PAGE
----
At TIME, the admirable Christopher Hayes previews his forthcoming book on American elites:
It’s beyond our ability to recognize the imperceptible upward creep of global temperatures, so we must rely on the authority of those who are doing the highly complicated measuring. But at a moment when we desperately need élites and experts to use their social capital to warn the populace of the dangers of catastrophic climate change, skepticism is rising. A comprehensive Pew poll released in October found that only 57% of respondents think there’s evidence of warming (down from 71% last year), and just 36% think it’s because of human activity (down from 47%). This is the danger of living in a society in which the landscape of authority has been leveled: it’s not there when you actually need it. (Emphasis mine)
That is precisely the point of ClimateGate and the fossil fuels industry’s campaign to affect public discussion: it levels authority. Empirical reality does not have a Heritage Foundation, a CATO Institute, or a FreedomWorks. Academic institutions are full of people who study empirical reality, but the right has been undermining these since the Powell Memo. Furthermore, a counterculture of idiocracy has bloomed within conservatism. Editorial pages are replete with anti-elitism. Talk radio blasts the word ‘elite’ through the airwaves as a pejorative. It is endemic to the wingnutosphere.
Against this, the climatologists begin at a disadvantage. For in the age of false media balance, each climate expert must be counterweighted with an opposing voice. Mind you, the very act of arguing an opposite position from the empirical reality is inherently counterfactual; the pundit who argues that global warming is a myth is telling you wrong things as if they were true. Multiplied by a thousand times in the cable news cycle, it is Goebbels’ “big lie” in action. Danny Goldberg at Alternet notes:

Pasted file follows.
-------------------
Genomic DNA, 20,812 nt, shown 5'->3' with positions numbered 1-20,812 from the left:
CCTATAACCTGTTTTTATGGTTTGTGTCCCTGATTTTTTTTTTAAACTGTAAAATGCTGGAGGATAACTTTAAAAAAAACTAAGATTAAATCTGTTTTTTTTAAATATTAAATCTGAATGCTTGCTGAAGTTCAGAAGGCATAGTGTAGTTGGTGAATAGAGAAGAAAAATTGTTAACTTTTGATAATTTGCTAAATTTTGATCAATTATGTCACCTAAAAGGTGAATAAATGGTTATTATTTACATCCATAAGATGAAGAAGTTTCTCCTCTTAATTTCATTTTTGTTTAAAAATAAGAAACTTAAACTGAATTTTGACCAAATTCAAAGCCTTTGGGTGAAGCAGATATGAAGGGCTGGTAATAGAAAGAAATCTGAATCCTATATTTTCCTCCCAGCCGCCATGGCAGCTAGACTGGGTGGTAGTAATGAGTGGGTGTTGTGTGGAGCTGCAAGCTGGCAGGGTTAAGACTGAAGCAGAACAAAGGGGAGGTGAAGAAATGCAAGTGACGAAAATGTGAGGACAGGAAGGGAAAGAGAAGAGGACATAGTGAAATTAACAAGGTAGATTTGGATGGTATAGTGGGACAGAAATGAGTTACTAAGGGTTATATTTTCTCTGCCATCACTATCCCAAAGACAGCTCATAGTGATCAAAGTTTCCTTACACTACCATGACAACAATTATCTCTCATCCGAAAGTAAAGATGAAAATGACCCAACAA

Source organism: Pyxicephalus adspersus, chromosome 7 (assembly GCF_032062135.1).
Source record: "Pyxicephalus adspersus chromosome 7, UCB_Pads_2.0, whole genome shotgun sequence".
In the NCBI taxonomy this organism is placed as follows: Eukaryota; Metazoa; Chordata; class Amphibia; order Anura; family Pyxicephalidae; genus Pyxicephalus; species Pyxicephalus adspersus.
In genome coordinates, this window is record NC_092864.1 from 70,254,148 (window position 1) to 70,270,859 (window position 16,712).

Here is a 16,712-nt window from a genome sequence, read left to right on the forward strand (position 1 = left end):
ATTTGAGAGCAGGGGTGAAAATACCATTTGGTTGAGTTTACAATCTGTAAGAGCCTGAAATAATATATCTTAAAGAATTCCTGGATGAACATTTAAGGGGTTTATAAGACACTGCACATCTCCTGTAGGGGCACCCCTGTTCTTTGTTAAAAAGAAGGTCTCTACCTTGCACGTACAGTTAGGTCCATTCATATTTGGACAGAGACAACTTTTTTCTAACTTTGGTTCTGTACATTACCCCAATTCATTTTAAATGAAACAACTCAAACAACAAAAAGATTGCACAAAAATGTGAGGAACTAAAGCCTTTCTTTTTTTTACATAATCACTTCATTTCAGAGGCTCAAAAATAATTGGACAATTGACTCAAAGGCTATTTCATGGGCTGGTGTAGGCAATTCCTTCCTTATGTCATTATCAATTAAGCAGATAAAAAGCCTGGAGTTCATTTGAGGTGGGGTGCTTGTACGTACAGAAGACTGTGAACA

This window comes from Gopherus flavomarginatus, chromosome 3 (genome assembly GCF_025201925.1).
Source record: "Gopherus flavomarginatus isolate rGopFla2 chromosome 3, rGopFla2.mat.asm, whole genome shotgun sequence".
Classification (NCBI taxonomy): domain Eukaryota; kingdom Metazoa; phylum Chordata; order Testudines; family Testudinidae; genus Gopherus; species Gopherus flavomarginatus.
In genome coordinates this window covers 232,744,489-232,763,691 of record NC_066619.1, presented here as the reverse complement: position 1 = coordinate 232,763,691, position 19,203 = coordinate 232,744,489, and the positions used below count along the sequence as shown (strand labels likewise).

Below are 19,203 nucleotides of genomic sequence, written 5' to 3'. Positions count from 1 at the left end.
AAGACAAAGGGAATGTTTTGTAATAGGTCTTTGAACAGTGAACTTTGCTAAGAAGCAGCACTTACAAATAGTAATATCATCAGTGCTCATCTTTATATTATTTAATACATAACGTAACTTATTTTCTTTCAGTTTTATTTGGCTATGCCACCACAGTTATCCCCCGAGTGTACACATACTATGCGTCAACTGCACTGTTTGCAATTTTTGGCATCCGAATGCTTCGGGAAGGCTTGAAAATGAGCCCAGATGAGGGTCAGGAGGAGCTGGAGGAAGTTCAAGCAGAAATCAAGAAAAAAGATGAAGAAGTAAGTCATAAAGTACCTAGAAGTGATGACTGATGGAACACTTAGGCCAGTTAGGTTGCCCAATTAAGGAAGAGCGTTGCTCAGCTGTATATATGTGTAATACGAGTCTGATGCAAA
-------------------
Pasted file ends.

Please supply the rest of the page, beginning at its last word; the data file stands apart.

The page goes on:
In the last election a large segment of the American public decided to blame government instead of Wall Street for their problems. This did not come about by happenstance or an act of God. Corporation worship among the masses has been inculcated by decades of expensive conservative effort in many media and forums. The Koch bothers and others have poured large sums of money into the conservative idea factory. Because the right wing’s primary function is to represent the interests of big business, Republicans and conservatives have long had a more intimate relationship with the dark arts of persuasion than liberals. In The Education of Ronald Reagan, the pro-Reagan author Thomas Evans describes how the future president was hired in the 1950s by Lemuel Boulware, the marketing genius of General Electric, to convince the company’s workers not to unionize. Boulware wrote most of Reagan’s career-changing 1964 speech on behalf of Barry Goldwater. Richard Nixon’s powerful chief of staff, H.R. Haldeman spent twenty years at the J. Walter Thompson ad agency before moving to the White House. Reagan’s “Morning In America” re-election campaign was created by Phil Dusenberry who had created the Pepsi ad with Michael Jackson. (Emphasis mine)
The kulturkampf being waged against meritocracy and rationalism is actually one of the fiercest. It serves the interests of a very narrow elite. Oligarchy can only exist in a state of general poverty and ignorance, after all. The current political environment rewards ignorance and creates poverty on purpose. The hacking and misrepresentation of climate scientists’ emails was a direct action by the denial industry.
I’ll be curious to see if Hayes recognizes the kulturkampf being waged within the elites, or just writes about them as a monolithic whole.